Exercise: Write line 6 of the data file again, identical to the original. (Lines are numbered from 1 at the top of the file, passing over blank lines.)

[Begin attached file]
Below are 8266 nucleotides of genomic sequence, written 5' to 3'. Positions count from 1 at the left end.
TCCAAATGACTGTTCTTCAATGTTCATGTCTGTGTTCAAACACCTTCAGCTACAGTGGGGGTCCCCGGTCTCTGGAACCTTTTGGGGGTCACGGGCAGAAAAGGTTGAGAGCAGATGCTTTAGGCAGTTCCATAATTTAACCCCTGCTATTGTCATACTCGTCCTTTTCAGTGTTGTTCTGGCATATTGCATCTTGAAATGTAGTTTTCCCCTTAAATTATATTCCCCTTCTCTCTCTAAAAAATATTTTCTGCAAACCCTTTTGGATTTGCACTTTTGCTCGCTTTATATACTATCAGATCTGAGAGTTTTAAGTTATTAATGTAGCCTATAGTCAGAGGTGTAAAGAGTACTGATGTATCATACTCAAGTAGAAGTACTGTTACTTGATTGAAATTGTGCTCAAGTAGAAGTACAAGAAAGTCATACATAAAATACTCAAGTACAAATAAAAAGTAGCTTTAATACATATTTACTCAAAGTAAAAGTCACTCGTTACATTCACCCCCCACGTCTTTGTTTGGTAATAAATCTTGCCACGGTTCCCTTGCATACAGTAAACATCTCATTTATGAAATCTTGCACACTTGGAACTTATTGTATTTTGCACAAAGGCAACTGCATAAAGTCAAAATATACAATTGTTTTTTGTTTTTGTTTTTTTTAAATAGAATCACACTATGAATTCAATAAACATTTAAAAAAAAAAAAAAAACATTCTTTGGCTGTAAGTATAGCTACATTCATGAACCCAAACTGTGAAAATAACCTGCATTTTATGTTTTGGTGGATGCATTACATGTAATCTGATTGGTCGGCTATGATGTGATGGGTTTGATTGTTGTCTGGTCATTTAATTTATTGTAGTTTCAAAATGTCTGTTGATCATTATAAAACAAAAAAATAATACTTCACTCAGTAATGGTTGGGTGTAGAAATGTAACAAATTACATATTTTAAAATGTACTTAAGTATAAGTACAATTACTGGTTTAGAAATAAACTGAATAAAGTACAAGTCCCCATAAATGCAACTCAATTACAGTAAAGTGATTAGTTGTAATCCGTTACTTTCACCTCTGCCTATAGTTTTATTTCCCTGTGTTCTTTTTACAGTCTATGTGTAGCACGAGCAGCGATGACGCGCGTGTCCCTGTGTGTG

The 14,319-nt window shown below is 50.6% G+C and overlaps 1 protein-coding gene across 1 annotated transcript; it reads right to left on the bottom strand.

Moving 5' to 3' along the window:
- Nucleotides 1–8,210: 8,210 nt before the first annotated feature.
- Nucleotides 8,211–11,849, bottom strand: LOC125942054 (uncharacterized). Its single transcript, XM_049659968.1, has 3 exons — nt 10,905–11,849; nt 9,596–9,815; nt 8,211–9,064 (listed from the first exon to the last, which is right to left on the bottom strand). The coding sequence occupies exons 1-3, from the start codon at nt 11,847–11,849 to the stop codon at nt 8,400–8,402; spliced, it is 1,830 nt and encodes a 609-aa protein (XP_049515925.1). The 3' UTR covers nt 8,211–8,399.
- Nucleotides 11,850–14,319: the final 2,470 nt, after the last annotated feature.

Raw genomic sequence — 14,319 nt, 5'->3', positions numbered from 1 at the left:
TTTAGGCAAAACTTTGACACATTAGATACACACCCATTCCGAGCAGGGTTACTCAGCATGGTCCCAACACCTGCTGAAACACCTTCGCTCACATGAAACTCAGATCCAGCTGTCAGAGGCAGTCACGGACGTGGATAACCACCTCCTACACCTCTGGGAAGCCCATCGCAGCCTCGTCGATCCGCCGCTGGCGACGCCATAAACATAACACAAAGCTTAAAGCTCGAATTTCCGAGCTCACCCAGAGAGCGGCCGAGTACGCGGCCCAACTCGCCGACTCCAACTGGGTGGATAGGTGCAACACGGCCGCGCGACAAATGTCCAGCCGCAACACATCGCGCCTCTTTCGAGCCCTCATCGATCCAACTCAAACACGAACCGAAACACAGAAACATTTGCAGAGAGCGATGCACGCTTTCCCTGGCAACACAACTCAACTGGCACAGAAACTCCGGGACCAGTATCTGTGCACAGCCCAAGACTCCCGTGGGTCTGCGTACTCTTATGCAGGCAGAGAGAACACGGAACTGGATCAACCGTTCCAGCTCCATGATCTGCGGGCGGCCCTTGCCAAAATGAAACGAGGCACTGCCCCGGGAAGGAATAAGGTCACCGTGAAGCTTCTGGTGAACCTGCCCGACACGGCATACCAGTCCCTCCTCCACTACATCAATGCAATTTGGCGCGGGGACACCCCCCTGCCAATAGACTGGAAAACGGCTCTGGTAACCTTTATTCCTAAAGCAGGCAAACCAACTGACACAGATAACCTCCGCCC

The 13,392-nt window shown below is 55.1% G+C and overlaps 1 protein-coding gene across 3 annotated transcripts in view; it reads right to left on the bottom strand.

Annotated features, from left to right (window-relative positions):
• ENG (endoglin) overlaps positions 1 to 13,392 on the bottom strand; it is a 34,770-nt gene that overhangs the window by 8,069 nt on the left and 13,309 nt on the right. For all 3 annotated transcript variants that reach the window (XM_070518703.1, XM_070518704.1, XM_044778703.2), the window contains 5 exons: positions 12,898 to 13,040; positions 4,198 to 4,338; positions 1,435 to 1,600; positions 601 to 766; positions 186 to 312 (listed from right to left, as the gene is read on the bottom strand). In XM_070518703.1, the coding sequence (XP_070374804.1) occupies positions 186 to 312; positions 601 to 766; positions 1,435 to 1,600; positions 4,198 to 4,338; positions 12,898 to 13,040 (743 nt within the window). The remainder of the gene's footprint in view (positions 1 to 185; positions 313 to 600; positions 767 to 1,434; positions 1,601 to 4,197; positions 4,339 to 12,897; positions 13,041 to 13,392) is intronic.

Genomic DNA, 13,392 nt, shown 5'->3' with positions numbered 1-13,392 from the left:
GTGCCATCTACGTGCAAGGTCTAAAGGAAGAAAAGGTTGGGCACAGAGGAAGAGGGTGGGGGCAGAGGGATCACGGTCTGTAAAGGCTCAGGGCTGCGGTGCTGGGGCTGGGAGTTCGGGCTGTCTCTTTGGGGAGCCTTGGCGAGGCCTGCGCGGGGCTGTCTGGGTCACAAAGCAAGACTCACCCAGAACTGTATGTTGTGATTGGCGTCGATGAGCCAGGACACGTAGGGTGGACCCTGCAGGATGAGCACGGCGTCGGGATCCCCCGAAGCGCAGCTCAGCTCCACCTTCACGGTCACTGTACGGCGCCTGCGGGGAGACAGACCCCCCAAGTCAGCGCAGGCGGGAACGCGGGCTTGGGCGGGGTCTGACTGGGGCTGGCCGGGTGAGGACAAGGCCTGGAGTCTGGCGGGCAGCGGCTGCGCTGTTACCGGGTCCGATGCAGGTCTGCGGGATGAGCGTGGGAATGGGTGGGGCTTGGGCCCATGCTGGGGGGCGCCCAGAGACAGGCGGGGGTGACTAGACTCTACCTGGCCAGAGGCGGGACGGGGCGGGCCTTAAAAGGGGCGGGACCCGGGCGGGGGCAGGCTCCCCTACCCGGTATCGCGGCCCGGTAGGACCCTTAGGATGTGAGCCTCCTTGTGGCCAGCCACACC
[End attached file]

- Nucleotides 8,211–11,849, bottom strand: LOC125942054 (uncharacterized). Its single transcript, XM_049659968.1, has 3 exons — nt 10,905–11,849; nt 9,596–9,815; nt 8,211–9,064 (listed from the first exon to the last, which is right to left on the bottom strand). The coding sequence occupies exons 1-3, from the start codon at nt 11,847–11,849 to the stop codon at nt 8,400–8,402; spliced, it is 1,830 nt and encodes a 609-aa protein (XP_049515925.1). The 3' UTR covers nt 8,211–8,399.